Thursday, 22 August 2013

Institutionalising heterophobia?

A recent news story about school Sex and Relationships Education policies from the British Humanist Association, reported by the BBC News website under the headline Schools accused of anti-gay language in sex education, turns out to be pretty much a complete non-story. In many of the cases it would appear the schools involved have either not properly reviewed their policies over recent years, or, in doing so, have simply failed to remove now redundant wording. The BBC headline is somewhat misleading when compared to the BHA's own coverage: BHA identifies 45 schools that continue to have section 28-like policies and UK and Welsh Governments launch investigations into schools with section 28-style policies. The substance of the BHA research can be found in a spreadsheat that can be opened from the links at the bottom of both of the above webpages.

As I have already suggested, most of the cited examples look like nothing more than careless reviewing and/or poor drafting of policies. But a number of the examples of wording cited and criticised by the BHA contain an excruciating irony in the way in which they refer to Section 28. The assertion that "Section 28 does not apply to schools" and therefore "does not prevent the objective discussion of homosexuality in schools" appears several times (eg rows 22, 23 and 27 of the BHA spreadsheet). At the time of the parliamentary debates about the repeal of Section 28, I recall receiving responses to correspondence from my then MP which included briefing material worded in pretty much an identical manner (based, I think, on then current Department for Education guidance)... though, of course, it was still vital for the work of schools that Section 28 be repealed.... work out that contradiction if you can!

Whilst clearly any policy wording that refers to Section 28 and the situation that prevailed before its repeal is now redundant and needs to be removed, there does remain another question arising out of the indications that the relevant Government departments are going to investigate schools that have been highlighted as still having "Section 28 like" wording in their policies. How far will those schools come under pressure to include an explicitly pro-homosexual wording in their policies?

It seems to me that the policy provisions need to balance two distinct considerations.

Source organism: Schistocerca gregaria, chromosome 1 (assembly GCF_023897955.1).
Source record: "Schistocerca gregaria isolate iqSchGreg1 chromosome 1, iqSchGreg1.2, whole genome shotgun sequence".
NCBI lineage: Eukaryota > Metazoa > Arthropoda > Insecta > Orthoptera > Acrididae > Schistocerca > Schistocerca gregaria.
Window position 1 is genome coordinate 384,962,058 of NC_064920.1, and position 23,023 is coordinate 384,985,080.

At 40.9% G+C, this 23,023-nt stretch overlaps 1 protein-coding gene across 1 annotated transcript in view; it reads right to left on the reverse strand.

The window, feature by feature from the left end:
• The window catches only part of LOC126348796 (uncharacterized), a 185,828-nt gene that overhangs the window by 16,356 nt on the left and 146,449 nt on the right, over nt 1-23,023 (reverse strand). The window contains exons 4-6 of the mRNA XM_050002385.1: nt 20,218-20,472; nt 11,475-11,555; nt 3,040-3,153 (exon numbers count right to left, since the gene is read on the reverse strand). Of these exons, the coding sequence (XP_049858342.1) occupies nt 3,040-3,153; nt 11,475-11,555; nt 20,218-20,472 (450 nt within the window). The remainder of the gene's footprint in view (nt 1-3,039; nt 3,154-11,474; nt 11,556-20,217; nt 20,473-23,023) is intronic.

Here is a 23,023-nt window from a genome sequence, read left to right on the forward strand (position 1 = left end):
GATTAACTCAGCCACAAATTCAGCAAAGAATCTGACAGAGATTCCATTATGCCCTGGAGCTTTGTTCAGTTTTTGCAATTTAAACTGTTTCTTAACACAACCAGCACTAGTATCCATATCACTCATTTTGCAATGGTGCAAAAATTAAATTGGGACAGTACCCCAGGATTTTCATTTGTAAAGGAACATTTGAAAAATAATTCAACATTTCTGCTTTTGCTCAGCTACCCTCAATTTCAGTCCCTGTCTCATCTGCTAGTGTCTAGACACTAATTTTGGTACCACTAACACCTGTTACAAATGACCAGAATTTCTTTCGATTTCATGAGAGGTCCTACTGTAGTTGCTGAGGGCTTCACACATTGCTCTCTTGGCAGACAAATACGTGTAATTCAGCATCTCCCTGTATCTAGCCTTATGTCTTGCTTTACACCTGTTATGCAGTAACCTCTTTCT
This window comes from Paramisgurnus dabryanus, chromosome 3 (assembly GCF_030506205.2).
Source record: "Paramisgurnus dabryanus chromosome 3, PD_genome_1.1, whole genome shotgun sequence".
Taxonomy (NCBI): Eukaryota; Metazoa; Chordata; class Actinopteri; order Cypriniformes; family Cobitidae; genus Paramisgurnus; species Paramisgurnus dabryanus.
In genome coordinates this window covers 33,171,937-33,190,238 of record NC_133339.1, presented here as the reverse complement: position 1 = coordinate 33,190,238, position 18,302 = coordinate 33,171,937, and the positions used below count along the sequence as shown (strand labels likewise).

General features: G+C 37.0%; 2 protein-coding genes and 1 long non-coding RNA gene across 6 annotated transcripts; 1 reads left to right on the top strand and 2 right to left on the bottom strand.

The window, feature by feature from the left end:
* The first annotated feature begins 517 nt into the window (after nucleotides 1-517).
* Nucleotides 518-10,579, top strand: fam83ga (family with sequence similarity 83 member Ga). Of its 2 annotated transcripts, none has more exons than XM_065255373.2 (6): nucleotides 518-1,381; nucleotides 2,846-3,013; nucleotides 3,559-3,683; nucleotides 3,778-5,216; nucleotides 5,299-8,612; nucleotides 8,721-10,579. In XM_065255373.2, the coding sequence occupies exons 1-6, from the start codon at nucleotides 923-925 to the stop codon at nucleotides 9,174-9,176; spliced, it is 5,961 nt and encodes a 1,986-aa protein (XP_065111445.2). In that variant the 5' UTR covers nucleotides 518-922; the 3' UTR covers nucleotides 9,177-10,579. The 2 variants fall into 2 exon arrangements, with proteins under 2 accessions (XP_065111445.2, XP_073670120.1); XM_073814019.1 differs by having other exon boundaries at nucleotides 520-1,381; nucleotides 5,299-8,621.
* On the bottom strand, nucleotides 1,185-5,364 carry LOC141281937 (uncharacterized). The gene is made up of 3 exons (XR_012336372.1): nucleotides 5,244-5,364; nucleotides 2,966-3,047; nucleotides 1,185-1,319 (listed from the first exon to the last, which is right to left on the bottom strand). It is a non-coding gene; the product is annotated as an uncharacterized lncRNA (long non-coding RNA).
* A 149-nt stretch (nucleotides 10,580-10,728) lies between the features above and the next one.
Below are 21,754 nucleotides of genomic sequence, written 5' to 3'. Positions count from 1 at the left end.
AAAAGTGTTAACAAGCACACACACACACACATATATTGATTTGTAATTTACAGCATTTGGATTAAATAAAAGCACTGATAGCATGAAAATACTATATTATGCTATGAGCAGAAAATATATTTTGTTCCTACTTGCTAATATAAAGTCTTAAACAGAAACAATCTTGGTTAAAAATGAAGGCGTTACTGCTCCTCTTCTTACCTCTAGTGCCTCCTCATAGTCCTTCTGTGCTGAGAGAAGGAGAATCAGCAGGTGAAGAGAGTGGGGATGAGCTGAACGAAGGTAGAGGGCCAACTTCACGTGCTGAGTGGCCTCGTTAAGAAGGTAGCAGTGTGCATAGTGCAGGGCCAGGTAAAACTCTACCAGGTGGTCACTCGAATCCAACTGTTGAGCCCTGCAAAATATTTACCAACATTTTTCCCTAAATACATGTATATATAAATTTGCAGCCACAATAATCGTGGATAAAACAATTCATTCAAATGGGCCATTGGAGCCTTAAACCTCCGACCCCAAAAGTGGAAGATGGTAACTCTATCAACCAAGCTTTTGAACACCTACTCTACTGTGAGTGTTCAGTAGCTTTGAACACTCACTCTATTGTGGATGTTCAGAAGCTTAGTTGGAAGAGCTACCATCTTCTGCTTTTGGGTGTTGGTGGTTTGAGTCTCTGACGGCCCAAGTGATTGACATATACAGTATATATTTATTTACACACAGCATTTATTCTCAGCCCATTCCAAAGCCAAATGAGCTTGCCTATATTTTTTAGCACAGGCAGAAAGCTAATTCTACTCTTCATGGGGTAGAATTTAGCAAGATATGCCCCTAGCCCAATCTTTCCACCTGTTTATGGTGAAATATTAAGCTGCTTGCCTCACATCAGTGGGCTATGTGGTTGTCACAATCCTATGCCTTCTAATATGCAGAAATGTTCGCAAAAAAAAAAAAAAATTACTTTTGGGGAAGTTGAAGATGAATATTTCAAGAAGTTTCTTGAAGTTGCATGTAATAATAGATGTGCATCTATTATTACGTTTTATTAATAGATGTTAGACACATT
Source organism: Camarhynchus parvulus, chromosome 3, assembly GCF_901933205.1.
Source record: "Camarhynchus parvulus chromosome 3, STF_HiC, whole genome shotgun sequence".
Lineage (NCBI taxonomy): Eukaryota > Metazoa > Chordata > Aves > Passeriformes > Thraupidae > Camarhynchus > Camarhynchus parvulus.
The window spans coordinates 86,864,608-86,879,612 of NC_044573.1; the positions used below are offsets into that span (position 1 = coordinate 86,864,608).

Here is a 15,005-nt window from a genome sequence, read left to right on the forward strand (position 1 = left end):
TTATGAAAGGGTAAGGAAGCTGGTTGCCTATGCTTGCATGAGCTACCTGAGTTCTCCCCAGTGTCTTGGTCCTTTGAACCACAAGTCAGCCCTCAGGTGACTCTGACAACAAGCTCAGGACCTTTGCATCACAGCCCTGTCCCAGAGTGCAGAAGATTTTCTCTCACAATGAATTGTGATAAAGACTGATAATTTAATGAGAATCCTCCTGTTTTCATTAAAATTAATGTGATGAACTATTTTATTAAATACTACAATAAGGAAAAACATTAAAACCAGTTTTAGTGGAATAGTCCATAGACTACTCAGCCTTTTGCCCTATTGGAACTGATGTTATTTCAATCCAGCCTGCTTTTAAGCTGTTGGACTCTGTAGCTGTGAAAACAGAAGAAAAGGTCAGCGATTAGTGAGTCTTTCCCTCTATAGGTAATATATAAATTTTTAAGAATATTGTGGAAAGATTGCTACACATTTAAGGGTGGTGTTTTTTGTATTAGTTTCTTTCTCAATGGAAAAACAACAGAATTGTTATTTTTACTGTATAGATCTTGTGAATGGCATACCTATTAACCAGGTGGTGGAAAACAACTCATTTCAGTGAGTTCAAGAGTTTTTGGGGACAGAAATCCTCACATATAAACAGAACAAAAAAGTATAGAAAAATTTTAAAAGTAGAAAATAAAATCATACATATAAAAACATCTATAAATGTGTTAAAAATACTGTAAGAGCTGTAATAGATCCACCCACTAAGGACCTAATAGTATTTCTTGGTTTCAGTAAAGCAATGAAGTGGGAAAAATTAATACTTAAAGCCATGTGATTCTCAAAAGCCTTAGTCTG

The provisions of Article 16 of the UN Universal Declaration of Human Rights reads as follows:
(1) Men and women of full age, without any limitation due to race, nationality or religion, have the right to marry and to found a family. They are entitled to equal rights as to marriage, during marriage and at its dissolution.
(2) Marriage shall be entered into only with the free and full consent of the intending spouses.
(3) The family is the natural and fundamental group unit of society and is entitled to protection by society and the State.
At the time of the promulgation of this declaration, the term "marriage" would have been understood in no other way than as a union of a man and woman and the term "family" would have been understood as referring in the first instance to the unit of husband, wife and children occurring within marriage (though making allowance for other circumstances such as child bearing outside of marriage or adoptive families).  It would be a quite dishonest interpretation of the UN Declaration to interpret it in any other way. So, if the obligation of states who have signed up to the UN Declaration under paragraph 3 of this article is to be fulfilled, a government intervention with regard to school SRE policies cannot overrule a policy which expresses an appropriate preference in favour of heterosexual marriage. [The provisions of Article 12 of the Council of Europe's Convention for the Protection of Human Rights and Fundamental Freedoms essentially expresses the right contained in paragraph 1 of Article 16 of the UN Declaration, qualifying it " according to the national laws governing the exercise of this right".]